Company accepts criminal responsibility for 2010 disaster
By Summit Voice
FRISCO — After spending more than $14 billion on the response to the 2010 Deepwater Horizon disaster, BP will pay another $4.5 billion in penalties under a settlement with the U.S. Department of Justice, the biggest fine ever levied by the department.
Federal officials said they will also pursue gross negligence charges under the Clean Water Act, which could result in up to $20 billion in additional fines, ranging up to $4,300 per barrel of spilled oil.
The explosion killed 11 workers on the drilling rig in the Gulf of Mexico and sent millions of gallons of crude oil spewing into the water, damaging fisheries, smearing beaches and wetlands and squelching tourism in the region for months. Followup studies have shown that oil remnants may affect Gulf ecosystems for years to come.
Under the settlement, BP accepted criminal responsibility for the disaster and will plead guilty to 11 felony counts of “seaman’s manslaughter” for the deaths on the oil rig. In a statement, the company acknowledged that its workers were negligent.
BP also said it will plead guilty to one felony count of obstruction of Congress for lying about the rate of oil spill from the failed well. The federal government also announced felony charges against three former BP employees for failing to conduct proper safety tests.
BP will also plead guilty to several misdemeanor counts under the Clean Water Act and the Migratory Bird Treaty Act, and pay $2.394 billion to the National Fish & Wildlife Foundation $350 million to the National Academy of Sciences over five years.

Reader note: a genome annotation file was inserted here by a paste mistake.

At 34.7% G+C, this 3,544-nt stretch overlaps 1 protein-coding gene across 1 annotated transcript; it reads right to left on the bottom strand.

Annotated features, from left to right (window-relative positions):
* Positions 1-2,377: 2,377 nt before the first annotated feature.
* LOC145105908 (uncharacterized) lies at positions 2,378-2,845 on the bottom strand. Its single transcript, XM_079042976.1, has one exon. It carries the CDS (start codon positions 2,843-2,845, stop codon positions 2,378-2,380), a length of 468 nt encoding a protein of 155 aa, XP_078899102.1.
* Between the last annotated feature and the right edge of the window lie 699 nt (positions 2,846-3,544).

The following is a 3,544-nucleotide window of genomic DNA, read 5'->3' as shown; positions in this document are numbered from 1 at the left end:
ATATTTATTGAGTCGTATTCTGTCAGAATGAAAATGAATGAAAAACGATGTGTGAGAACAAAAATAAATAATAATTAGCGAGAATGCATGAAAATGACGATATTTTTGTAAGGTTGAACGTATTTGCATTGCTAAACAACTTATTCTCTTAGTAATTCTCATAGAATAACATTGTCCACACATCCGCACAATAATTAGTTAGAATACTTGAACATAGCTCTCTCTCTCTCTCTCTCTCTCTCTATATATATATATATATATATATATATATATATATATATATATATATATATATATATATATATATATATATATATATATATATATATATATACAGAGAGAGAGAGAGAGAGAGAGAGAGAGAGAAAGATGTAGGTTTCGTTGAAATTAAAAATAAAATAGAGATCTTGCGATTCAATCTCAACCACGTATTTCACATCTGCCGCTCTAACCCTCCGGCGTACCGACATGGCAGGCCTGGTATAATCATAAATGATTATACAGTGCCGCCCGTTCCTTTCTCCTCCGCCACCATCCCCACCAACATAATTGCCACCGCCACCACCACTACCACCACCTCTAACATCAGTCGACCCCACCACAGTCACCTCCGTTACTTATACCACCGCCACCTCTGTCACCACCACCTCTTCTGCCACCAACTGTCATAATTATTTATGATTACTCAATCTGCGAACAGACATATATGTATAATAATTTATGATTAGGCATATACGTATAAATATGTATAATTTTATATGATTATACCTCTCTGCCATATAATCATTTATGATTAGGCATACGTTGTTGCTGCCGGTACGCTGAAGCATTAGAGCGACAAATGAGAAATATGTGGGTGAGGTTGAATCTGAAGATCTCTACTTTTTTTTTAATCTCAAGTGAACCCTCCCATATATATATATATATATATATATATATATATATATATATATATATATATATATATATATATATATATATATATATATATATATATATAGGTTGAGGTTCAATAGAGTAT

The company also agreed to strengthen its safety and testing procedures for all its offshore drilling operations.
From the BP statement on the settlement:
“Pursuant to the terms of the plea agreement, BP has also agreed to take additional actions, enforceable by the court, to further enhance the safety of drilling operations in the Gulf of Mexico. These requirements relate to BP’s risk management processes, such as third-party auditing and verification, training, and well control equipment and processes such as blowout preventers and cementing. In addition, BP has agreed to several initiatives with academia and regulators to develop new technologies related to deepwater drilling safety …
“BP will continue to vigorously defend itself against all remaining civil claims and to contest allegations of gross negligence in those cases. The remaining claims include: federal civil claims, including those arising under the Clean Water Act; federal and state Natural Resource Damages claims; private civil claims pending in MDL 2179 that were not covered by the settlement with the Plaintiffs’ Steering Committee (PSC); private securities claims pending in MDL 2185; state economic loss claims; and miscellaneous private civil claims pending in other federal and state courts. BP believes that today’s agreement is consistent with its legal position that it was not grossly negligent. All the pleas related to the accident itself are based on no more than negligent conduct.”